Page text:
Symphonie Fantastique: Constable’s design for the Second Movement, the ballroom, 1954.
Image from Australia Dances by Brissenden & Glennon.
A scene from the one-act ballet Prince Igor, featuring Eve King and Vassilie Trunoff, 1954.
Photo by Argus. Australian Performing Arts Collection, Arts Centre Melbourne.
For Candide—a ‘Farcical Ballet in One Act—A Parody by Kiril Vassilkovsky’—Constable made use of a screen for the Lovers and others to hide behind, a lovely light Rococo-inspired setting. The music, chosen from Rossini overtures, thoroughly matched the choreography and the telling of the tale, an adaptation from Voltaire, with a cast of characters that included Candide, Cunegonde, Paquette, Pangloss and The Baron. Bill designed the scenery, Jean Miotte the costumes. Miotte (1926-2016), was a French abstract painter, in the style known as l'abstraction lyrique. Born in Paris, he was greatly influenced and inspired by the Ballets Russes. Unfortunately, the ballet Candide was only moderately successful and did not remain long in the repertoire.
Now we come to 1955 and Les Presages—or, Tchaikovsky's Fifth Symphony. In Paris in 1933 this ballet, choreographed by Leonide Massine, sparked a controversy worthy of the old Diaghilev Ballets Russes days, purely because it was danced to a symphony. Shock! Horror! Critics, musicians and angry balletomanes proclaimed that the use of a symphony for a theatrical dance work was sacrilegious. Simply—not on. Later, in London, leading British music critic Ernest Newman was overwhelmingly in favour ‘... the inner life of the work, as an organic piece of musical thinking, is not diminished but actually enhanced’.8.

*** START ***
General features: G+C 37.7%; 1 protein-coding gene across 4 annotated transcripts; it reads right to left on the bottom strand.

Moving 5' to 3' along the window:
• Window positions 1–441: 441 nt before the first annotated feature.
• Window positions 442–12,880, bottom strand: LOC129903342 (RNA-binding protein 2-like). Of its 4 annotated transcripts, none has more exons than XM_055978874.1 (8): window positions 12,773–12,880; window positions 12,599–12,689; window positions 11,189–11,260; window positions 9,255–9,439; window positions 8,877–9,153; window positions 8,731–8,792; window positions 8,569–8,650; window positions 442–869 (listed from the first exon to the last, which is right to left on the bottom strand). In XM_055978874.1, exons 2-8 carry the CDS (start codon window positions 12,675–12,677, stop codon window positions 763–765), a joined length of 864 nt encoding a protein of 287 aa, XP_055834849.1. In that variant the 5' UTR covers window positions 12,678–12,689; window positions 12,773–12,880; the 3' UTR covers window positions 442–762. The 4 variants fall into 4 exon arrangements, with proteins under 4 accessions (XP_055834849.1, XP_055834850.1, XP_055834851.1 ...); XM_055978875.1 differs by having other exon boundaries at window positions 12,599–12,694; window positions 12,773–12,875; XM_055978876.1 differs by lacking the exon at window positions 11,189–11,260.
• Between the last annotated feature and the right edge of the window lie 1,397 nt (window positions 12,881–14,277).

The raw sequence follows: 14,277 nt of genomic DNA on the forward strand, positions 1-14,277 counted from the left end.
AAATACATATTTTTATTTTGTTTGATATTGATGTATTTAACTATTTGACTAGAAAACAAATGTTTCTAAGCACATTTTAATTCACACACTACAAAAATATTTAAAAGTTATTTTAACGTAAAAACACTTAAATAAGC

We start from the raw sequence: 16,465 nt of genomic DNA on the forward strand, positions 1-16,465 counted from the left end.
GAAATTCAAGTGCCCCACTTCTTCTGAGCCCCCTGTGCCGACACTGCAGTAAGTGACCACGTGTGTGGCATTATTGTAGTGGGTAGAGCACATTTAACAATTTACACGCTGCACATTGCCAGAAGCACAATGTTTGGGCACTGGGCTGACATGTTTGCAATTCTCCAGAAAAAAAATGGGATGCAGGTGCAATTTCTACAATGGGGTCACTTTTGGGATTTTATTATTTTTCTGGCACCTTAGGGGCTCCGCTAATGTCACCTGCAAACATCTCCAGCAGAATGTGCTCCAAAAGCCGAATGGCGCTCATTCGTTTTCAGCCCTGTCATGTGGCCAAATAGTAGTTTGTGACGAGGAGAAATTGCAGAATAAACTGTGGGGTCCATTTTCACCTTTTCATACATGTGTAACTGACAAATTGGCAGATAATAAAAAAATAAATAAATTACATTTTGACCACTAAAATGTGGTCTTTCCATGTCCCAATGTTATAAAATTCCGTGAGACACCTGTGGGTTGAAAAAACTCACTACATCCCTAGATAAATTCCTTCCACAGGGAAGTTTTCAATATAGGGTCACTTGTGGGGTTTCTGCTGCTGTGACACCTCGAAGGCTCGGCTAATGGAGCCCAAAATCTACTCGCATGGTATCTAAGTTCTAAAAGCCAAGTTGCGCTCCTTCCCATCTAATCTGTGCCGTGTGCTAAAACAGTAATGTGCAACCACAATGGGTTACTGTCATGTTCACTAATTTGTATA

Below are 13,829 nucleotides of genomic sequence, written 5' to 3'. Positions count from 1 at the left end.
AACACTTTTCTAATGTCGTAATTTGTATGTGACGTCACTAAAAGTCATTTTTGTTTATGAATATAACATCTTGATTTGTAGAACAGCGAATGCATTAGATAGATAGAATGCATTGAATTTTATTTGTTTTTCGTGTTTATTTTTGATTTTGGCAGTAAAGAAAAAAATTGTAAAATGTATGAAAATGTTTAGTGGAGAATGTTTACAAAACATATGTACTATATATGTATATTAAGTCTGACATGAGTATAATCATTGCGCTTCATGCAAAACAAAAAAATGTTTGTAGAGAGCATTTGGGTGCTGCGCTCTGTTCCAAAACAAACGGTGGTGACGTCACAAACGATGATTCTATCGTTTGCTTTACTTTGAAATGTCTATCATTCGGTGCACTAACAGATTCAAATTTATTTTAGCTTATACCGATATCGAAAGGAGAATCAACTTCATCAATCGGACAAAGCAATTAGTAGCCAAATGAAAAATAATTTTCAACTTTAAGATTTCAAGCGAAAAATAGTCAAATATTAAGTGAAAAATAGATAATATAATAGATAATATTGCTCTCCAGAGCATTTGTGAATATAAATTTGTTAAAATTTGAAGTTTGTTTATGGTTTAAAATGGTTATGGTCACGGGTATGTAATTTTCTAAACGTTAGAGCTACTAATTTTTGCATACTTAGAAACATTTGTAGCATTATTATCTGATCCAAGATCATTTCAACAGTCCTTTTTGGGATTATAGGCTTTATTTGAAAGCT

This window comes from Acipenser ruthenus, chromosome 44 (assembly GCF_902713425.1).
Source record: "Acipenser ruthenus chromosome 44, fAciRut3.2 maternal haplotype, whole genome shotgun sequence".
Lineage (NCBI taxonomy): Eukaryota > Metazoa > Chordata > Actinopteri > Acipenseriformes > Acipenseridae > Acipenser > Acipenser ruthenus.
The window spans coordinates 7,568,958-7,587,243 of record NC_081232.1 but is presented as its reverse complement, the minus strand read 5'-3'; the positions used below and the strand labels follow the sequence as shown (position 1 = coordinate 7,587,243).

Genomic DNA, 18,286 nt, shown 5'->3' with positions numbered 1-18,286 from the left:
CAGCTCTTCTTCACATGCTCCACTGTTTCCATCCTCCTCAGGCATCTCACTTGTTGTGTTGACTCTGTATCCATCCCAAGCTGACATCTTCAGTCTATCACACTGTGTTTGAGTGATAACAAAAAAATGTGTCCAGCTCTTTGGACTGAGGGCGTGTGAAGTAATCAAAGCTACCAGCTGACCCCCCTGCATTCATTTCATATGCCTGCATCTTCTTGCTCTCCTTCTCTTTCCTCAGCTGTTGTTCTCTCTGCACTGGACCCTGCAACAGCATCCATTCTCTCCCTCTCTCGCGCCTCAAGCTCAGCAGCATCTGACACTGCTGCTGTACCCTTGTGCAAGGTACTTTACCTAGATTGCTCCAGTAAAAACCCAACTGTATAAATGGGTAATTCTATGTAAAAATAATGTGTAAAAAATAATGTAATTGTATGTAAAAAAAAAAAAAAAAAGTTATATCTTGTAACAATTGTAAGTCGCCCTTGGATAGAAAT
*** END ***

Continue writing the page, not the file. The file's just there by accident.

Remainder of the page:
In the Borovansky production, choreographed by Warsaw-born Yurek Shabelewski, the 1955 programme states: ‘The choreographic design of Tchaikovsky's Fifth Symphony is inspired by the composer's notes to his score which reflect his fatalistic nature and his fear of the inadequacy of man in the face of Fate.’9. The ballet is in four movements—Action, Love-Passion-Fate, Volatility and Conquest.
In Australia Dances, Michael Brissenden (with Keith Glennon) wrote: ‘The most effective feature of the production was William Constable's scenic design.’10. Edward Pask wrote that the ballet ‘was designed in splendid style by William Constable’.11.
Candide: page from Borovansky Ballet programme, Her Majesty’s Theatre, Melbourne, April 1954.
Scene from Les Presages, featuring Kathleen Gorham, Jocelyn Vollmar & Royes Fernandez,1955.
Photo by Herald Sun. Jean Stewart Collection.